Robert Browning’s dramatic monologues are characterized by the following “rules”:

  • the poem has a single speaker, not the author, who utters the entire poem in a specific situation at a critical moment
  • the poem’s speaker addresses an auditor who never speaks but is manifestly present
  • the intent of the poem is to reveal the speaker’s underlying motivation, temperament, and character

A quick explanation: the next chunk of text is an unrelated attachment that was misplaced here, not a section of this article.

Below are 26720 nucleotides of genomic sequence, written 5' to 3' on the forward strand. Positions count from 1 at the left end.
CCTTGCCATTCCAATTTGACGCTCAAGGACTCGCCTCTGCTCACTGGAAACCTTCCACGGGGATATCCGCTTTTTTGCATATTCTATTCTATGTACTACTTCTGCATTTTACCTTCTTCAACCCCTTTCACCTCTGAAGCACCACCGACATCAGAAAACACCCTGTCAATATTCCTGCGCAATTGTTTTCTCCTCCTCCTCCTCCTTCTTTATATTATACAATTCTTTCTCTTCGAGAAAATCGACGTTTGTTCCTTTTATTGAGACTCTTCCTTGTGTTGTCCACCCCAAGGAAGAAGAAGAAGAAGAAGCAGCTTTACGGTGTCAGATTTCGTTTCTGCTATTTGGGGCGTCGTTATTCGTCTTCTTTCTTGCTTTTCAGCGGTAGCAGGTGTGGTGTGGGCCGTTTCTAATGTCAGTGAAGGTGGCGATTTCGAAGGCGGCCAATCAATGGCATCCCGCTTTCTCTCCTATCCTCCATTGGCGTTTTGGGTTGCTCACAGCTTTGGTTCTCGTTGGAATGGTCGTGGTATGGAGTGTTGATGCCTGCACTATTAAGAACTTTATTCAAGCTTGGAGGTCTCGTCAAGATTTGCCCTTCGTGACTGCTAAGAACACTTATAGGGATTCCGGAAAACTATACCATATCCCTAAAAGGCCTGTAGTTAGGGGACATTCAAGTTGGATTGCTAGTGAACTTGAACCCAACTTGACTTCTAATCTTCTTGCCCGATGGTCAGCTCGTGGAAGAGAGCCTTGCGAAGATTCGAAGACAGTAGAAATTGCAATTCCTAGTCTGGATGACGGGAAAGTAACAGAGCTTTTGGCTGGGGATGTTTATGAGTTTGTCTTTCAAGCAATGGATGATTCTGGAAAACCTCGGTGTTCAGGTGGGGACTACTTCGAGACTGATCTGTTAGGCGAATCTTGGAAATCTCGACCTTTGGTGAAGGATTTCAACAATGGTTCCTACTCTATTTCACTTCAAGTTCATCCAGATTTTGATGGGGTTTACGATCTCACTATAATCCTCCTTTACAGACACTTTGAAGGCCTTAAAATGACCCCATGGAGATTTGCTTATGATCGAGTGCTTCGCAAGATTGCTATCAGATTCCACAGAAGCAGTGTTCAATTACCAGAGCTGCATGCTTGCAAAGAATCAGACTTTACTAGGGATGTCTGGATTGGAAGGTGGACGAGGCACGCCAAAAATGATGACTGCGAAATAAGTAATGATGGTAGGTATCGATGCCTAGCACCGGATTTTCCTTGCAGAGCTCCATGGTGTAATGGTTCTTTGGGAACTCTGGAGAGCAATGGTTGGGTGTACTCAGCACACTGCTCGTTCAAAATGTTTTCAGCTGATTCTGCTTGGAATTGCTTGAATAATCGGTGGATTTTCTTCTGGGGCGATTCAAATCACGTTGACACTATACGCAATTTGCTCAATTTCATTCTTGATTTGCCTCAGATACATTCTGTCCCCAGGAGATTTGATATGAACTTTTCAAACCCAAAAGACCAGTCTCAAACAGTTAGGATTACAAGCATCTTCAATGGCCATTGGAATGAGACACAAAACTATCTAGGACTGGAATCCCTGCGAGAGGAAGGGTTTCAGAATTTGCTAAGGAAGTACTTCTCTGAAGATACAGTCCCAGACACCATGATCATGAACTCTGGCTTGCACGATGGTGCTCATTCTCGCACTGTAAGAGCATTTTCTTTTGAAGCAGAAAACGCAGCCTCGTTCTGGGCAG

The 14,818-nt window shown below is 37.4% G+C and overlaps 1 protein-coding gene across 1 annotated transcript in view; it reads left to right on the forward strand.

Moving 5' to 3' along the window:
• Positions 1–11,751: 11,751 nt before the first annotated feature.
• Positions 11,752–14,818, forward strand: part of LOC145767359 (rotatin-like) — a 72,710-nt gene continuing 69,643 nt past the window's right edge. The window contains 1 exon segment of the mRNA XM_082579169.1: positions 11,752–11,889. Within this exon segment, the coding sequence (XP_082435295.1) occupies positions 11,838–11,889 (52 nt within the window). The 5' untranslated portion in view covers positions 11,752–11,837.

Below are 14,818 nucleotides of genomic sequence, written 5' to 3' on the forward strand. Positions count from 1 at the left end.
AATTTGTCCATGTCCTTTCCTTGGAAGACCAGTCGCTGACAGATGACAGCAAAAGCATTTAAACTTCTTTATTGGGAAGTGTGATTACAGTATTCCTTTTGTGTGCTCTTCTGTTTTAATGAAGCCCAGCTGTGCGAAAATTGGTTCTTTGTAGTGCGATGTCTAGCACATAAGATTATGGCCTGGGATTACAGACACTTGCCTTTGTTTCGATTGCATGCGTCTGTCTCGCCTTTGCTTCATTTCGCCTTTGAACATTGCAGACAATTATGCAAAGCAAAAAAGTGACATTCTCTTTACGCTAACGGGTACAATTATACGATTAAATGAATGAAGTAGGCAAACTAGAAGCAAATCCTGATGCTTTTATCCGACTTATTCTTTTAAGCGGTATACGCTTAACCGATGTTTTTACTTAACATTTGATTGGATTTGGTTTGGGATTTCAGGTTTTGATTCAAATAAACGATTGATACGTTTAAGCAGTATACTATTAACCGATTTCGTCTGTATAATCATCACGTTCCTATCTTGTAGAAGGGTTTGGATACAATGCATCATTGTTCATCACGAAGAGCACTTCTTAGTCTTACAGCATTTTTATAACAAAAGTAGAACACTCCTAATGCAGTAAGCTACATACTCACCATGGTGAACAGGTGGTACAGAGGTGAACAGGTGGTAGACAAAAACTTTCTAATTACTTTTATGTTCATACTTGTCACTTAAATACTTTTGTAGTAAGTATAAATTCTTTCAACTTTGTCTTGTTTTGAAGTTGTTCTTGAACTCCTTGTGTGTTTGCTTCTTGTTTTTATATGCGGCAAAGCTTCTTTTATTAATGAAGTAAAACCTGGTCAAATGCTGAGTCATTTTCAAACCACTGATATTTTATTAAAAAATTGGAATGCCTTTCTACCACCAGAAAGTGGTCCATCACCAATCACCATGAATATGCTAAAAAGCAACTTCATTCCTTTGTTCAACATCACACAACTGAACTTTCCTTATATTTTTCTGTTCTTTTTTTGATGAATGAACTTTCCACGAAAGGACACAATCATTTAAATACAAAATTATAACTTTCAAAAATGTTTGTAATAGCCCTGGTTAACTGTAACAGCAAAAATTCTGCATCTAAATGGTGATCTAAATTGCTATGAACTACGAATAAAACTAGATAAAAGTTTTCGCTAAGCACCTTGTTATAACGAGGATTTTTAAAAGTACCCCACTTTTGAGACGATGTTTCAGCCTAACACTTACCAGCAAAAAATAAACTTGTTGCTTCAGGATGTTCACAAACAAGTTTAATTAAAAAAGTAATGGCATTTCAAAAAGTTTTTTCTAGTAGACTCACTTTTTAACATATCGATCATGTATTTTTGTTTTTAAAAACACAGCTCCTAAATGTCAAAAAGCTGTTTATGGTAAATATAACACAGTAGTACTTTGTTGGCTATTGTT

Answer the following questions for each of the two poems. Support your responses with at least one piece of textual evidence for each question.

1. Who is the speaker of the poem and what are the specifics of his setting? What is the “critical moment” that opens the poem?

2. Who is the auditor of the poem and what is his relationship to the speaker?

3. What does the speaker reveal about his “motivation, temperament, and character” over the course of the poem?